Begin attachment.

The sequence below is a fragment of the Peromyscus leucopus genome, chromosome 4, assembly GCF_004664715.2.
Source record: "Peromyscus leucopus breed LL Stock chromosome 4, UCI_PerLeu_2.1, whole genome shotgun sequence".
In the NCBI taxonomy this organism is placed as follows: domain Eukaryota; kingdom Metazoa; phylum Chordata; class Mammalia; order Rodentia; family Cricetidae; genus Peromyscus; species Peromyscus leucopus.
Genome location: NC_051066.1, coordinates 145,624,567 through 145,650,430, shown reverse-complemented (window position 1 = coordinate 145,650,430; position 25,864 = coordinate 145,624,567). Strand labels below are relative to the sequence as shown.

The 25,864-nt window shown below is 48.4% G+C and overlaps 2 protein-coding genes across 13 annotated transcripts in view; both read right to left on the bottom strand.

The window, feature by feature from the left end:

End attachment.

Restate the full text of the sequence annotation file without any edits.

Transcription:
The sequence below is a fragment of the Peromyscus leucopus genome, chromosome 4, assembly GCF_004664715.2.
Source record: "Peromyscus leucopus breed LL Stock chromosome 4, UCI_PerLeu_2.1, whole genome shotgun sequence".
In the NCBI taxonomy this organism is placed as follows: domain Eukaryota; kingdom Metazoa; phylum Chordata; class Mammalia; order Rodentia; family Cricetidae; genus Peromyscus; species Peromyscus leucopus.
Genome location: NC_051066.1, coordinates 145,624,567 through 145,650,430, shown reverse-complemented (window position 1 = coordinate 145,650,430; position 25,864 = coordinate 145,624,567). Strand labels below are relative to the sequence as shown.

The 25,864-nt window shown below is 48.4% G+C and overlaps 2 protein-coding genes across 13 annotated transcripts in view; both read right to left on the bottom strand.

The window, feature by feature from the left end: